The other part of my practice to be patient is fibro-fog. Whether it is from pain, medications, lack of quality sleep, or stress, the confusion that sometimes plagues my husband is hard for everyone. I feel so badly for him because I can see him struggling to fight through the fog and yet I am so frustrated when I must repeat myself or explain something again. What adds to my frustration is my own problem which seems to have grown from my own anxiety and migraine headaches – saying the wrong words. When my brain is going faster than my mouth and I am not thinking about what I am saying, I have developed a tick which is saying the wrong words. This is incredibly hard for him as he is always trying to figure out what his stressed-out wife is really saying. I also find this quite embarrassing as I’m quite sure he does with his own fibro-fog. When it comes to communication, we can be quite the pair.
I Have to Be Hopeful
Chronic Pain makes you depressed. Head injuries change the way you think. Sometimes it is very hard to be hopeful. It is hard to see another doctor, it is hard to see another physical therapist, it is hard to read another article on the next best cure or on how the government is now assisting people. It is hard for him to continually get advice from everyone around him. Knowing this pain is never going to get better despite everyone else’s assurances brings you down. It is hard to work with people who tell him he is too young to be in this much pain. This man, this wonderful dreamer, this musician who believes his purpose in life was to be an entertainer and bring joy to people through music finds it hard to be hopeful. To say what he must face is depressing is an understatement. I always find it heartening that to remind himself of his mission in the world, he has Faith Hope Love tattooed around his wrist. But it remains that he falters in his hopefulness.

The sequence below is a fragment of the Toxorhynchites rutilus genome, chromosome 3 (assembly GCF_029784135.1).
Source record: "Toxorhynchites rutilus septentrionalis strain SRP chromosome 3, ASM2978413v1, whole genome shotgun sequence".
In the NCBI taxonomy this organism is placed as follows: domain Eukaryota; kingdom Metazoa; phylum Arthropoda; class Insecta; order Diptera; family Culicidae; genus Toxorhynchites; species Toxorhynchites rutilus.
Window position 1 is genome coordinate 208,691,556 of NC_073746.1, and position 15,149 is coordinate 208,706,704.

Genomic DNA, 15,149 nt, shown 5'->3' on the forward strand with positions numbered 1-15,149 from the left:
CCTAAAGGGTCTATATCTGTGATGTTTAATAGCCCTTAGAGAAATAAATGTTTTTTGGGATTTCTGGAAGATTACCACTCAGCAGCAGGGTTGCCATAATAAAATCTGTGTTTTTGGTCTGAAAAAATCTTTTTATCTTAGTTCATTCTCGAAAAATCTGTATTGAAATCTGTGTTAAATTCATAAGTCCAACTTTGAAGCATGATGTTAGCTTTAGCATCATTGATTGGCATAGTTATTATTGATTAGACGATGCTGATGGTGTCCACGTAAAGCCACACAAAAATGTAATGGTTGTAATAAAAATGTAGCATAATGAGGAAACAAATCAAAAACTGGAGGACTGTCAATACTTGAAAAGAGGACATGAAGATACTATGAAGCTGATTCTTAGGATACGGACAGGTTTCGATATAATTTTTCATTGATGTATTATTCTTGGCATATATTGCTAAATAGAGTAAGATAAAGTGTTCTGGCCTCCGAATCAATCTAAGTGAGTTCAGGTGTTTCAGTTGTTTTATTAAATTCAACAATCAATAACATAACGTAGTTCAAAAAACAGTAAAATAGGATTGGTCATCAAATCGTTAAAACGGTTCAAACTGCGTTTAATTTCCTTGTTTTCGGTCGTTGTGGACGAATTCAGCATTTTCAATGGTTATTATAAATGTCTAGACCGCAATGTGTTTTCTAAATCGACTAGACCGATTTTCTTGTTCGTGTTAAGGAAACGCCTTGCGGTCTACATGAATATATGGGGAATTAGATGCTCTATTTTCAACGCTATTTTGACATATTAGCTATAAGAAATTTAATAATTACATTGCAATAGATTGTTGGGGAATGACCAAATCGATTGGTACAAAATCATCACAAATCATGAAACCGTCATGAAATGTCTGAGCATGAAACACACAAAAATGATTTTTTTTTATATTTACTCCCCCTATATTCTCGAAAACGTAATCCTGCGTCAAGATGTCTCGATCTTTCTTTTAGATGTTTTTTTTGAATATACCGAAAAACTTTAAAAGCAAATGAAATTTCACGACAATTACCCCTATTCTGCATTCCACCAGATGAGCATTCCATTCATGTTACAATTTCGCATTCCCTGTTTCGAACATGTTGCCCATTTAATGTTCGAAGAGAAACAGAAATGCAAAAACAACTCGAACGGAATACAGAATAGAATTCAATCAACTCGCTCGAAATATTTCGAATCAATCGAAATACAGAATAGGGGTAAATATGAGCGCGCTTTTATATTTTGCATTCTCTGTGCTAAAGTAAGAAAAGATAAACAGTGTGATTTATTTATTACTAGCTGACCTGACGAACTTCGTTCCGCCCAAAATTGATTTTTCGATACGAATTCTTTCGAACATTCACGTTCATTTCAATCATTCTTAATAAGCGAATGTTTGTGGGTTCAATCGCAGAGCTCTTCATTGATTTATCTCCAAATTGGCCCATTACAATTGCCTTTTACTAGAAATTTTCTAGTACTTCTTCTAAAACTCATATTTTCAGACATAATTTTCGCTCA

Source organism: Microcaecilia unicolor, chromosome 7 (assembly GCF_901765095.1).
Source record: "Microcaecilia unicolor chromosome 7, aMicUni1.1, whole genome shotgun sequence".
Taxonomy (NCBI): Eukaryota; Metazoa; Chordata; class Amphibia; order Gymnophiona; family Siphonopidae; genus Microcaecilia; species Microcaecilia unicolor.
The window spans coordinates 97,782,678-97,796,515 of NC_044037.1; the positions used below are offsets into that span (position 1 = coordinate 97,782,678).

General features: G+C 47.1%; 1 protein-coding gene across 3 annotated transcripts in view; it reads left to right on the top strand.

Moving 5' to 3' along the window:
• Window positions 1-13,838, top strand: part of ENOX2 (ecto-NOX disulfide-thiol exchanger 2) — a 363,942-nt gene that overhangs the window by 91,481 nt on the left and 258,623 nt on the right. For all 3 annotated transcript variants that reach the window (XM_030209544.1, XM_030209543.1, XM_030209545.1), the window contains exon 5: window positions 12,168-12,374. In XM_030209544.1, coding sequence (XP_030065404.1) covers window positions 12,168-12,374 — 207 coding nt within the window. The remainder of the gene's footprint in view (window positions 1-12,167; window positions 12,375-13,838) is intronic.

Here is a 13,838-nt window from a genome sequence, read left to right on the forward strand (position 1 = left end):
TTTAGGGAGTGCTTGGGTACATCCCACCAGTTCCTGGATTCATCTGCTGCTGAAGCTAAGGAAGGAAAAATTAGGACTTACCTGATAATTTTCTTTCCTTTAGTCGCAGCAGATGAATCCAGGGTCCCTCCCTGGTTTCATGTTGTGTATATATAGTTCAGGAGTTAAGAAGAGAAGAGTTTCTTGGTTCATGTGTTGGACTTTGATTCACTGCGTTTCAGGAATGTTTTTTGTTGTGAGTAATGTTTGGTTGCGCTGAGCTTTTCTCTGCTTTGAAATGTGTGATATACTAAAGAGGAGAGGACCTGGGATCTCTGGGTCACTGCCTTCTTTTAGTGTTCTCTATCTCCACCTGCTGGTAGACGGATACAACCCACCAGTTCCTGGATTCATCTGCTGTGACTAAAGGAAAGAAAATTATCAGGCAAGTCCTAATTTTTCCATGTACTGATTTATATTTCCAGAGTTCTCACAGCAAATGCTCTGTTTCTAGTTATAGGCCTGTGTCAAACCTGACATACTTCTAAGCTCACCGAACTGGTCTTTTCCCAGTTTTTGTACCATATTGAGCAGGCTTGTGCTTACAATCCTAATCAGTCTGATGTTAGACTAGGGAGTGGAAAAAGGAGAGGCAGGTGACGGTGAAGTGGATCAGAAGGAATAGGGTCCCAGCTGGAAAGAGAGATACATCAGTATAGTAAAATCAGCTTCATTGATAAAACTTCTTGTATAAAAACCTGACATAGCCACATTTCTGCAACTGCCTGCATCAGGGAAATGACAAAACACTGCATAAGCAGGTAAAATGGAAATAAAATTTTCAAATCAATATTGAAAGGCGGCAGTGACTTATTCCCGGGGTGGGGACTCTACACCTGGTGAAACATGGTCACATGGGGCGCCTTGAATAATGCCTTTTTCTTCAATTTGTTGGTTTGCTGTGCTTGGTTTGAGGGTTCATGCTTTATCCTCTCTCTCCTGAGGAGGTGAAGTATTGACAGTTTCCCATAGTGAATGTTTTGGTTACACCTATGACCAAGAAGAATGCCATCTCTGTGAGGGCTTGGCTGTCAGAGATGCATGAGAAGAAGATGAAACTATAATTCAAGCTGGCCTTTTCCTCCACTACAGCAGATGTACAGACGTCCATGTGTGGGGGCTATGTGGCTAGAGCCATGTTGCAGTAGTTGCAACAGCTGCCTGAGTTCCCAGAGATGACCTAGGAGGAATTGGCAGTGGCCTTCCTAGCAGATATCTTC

I am naturally a hopeful person; it is a part of my nature to wake up every day thinking that this might be the big day. (Big day for what I am not quite sure…) So being hopeful is not difficult but being hopeful for both of us is sometimes. There are days when I want someone to wrap their arms around me and tell me that it will all be ok, that we are in this together, and that they believe in me. Most of the time, my husband can, but sadly, when he is down, so am I. Which means when we are down, I have to be hopeful for both of us, which is hard.
I Have to Watch Him Suffer
The most difficult part of being the caregiver is watching my husband suffer with pain and medication side effects, neither of which clears up quickly. I have no magic wand to wave; I cannot make it better. No amount of positive thoughts or good attitude makes the pain go away. I do not blame him for being grumpy, it is not his fault that he is chronically ill, nor is it anyone’s fault that it is not getting better. Our life revolves around it. And if I mention how much I hate his pain, I will hurt him. Because his biggest fear is being a burden, such a burden that I think it is too much. So, I stay silent. It is our unspoken agreement. He tries not to complain, and I try to act like everything is normal. Watching your strong, loving partner suffer, like watching anyone you love suffer is intolerable.
In the end, nothing about chronic pain is easy. The patient and the caregiver suffer in different ways and it is everyone’s job to manage around it as best we can. We are a team, we do not keep score, and we do not compare scars or battles. If I could take his pain I would but for now, the best job I can do as his wife is be positive and supportive while we enjoy our family and our life together.